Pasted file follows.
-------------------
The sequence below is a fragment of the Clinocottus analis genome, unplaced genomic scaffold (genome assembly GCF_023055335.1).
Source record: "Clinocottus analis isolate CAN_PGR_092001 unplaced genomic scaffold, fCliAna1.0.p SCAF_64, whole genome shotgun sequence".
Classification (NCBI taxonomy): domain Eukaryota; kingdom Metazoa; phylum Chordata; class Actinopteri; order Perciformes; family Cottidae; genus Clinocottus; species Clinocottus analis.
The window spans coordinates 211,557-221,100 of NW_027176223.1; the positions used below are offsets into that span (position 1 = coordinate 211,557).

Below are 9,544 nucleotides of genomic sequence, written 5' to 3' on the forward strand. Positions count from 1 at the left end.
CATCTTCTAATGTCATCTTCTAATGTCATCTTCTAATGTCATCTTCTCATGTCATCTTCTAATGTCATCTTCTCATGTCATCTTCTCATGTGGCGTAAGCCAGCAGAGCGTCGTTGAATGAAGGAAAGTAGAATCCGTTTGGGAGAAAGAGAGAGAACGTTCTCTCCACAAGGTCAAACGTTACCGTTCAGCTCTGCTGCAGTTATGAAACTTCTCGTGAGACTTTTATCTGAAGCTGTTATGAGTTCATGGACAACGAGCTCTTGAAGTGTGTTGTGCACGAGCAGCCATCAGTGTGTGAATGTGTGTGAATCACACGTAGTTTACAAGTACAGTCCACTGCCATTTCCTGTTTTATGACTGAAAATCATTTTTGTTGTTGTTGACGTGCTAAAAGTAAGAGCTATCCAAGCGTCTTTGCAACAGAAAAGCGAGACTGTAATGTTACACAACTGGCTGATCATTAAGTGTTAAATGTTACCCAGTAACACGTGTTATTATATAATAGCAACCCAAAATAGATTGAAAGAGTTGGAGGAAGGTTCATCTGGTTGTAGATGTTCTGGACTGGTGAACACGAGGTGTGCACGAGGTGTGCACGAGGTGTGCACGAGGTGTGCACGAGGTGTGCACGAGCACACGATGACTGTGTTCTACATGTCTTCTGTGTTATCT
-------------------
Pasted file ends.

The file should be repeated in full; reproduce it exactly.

The sequence below is a fragment of the Clinocottus analis genome, unplaced genomic scaffold (genome assembly GCF_023055335.1).
Source record: "Clinocottus analis isolate CAN_PGR_092001 unplaced genomic scaffold, fCliAna1.0.p SCAF_64, whole genome shotgun sequence".
Classification (NCBI taxonomy): domain Eukaryota; kingdom Metazoa; phylum Chordata; class Actinopteri; order Perciformes; family Cottidae; genus Clinocottus; species Clinocottus analis.
The window spans coordinates 211,557-221,100 of NW_027176223.1; the positions used below are offsets into that span (position 1 = coordinate 211,557).

Below are 9,544 nucleotides of genomic sequence, written 5' to 3' on the forward strand. Positions count from 1 at the left end.
CATCTTCTAATGTCATCTTCTAATGTCATCTTCTAATGTCATCTTCTCATGTCATCTTCTAATGTCATCTTCTCATGTCATCTTCTCATGTGGCGTAAGCCAGCAGAGCGTCGTTGAATGAAGGAAAGTAGAATCCGTTTGGGAGAAAGAGAGAGAACGTTCTCTCCACAAGGTCAAACGTTACCGTTCAGCTCTGCTGCAGTTATGAAACTTCTCGTGAGACTTTTATCTGAAGCTGTTATGAGTTCATGGACAACGAGCTCTTGAAGTGTGTTGTGCACGAGCAGCCATCAGTGTGTGAATGTGTGTGAATCACACGTAGTTTACAAGTACAGTCCACTGCCATTTCCTGTTTTATGACTGAAAATCATTTTTGTTGTTGTTGACGTGCTAAAAGTAAGAGCTATCCAAGCGTCTTTGCAACAGAAAAGCGAGACTGTAATGTTACACAACTGGCTGATCATTAAGTGTTAAATGTTACCCAGTAACACGTGTTATTATATAATAGCAACCCAAAATAGATTGAAAGAGTTGGAGGAAGGTTCATCTGGTTGTAGATGTTCTGGACTGGTGAACACGAGGTGTGCACGAGGTGTGCACGAGGTGTGCACGAGGTGTGCACGAGGTGTGCACGAGCACACGATGACTGTGTTCTACATGTCTTCTGTGTTATCT